Basically this book allowed to refocus on the strategic value of the “lean”: priority to the customer and the value appreciated by the customer; the importance of the whole flow, in this case the plot of the links between the components of the business model; the logic of small but frequent improvements, tipical of kaizen; the valuable contribution of human resources (obvious in the case of startups) in terms of expertise and also of humble assessment and critical analysis; the needful support of metrics. Undoubtedly the “lean startup” has yet to evolve and develop a complete architecture, and more methods and operational techniques (tactical) have yet to come. However it’s already credited as “the approach that is transforming the way new products are developed and launched in the market”, therefore not only in startups. Moreover we can not forget the words of Peter Drucker:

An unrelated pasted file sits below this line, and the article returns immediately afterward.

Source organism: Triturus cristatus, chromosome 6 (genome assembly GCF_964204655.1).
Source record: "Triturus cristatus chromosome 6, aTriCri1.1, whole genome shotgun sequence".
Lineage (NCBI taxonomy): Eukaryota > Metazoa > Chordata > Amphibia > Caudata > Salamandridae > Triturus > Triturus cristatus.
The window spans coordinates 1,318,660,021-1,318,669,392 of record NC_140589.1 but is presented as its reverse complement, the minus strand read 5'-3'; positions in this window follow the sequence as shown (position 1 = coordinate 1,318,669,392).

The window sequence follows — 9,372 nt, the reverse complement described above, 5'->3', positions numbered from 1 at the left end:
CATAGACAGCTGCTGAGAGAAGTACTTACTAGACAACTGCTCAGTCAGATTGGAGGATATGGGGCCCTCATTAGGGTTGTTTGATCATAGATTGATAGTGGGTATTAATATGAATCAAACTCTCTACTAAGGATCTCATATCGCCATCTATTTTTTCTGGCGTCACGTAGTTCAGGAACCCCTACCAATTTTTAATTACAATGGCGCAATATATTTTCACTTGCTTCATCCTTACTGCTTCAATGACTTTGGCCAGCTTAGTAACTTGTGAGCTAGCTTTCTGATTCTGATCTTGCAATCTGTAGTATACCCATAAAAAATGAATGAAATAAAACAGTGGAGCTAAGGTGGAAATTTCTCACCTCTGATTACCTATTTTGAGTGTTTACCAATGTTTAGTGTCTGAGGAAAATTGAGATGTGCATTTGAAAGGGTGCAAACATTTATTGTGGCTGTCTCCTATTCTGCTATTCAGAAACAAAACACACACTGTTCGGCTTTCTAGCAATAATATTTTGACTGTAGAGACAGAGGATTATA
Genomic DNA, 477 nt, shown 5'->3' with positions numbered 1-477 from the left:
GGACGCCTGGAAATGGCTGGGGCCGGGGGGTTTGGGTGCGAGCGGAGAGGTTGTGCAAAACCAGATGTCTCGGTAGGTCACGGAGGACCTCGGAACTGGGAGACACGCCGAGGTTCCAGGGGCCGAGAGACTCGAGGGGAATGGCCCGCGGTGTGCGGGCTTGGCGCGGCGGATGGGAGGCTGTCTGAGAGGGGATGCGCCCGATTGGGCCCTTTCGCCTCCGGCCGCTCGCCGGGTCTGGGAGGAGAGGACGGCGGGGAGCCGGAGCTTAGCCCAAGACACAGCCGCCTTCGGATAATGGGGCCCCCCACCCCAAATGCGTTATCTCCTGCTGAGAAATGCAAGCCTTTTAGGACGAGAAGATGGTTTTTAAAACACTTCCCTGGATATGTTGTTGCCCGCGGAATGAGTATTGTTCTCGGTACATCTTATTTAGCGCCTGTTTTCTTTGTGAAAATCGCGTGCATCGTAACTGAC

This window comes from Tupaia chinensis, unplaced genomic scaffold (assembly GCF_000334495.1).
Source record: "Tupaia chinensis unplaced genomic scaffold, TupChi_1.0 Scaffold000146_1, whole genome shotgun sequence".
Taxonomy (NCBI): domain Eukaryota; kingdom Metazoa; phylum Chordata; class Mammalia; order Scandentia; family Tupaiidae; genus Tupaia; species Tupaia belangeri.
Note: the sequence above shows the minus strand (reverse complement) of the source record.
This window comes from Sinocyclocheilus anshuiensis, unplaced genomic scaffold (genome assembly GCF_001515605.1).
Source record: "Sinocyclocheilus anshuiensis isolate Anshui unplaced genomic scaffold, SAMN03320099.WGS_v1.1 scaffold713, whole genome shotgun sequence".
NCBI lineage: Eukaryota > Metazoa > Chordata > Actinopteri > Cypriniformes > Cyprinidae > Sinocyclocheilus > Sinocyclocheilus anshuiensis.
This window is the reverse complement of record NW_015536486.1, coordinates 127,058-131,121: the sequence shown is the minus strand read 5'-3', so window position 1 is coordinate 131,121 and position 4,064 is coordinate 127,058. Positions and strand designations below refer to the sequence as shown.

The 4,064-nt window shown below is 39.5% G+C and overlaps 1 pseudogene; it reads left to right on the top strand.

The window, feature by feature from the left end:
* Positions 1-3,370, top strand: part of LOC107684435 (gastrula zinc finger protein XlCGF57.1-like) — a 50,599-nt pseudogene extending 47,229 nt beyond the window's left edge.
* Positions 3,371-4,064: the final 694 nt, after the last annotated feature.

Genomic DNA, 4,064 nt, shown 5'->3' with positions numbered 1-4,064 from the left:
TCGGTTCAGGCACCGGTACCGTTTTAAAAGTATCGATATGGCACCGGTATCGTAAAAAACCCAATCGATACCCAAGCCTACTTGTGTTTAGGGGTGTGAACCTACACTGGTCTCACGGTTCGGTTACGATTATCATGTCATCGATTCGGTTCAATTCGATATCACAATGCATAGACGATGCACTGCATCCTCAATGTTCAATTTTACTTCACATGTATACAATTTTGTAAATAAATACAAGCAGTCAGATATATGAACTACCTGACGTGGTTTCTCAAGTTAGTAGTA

“To be successful, doing the right thing is more important than doing the thing right”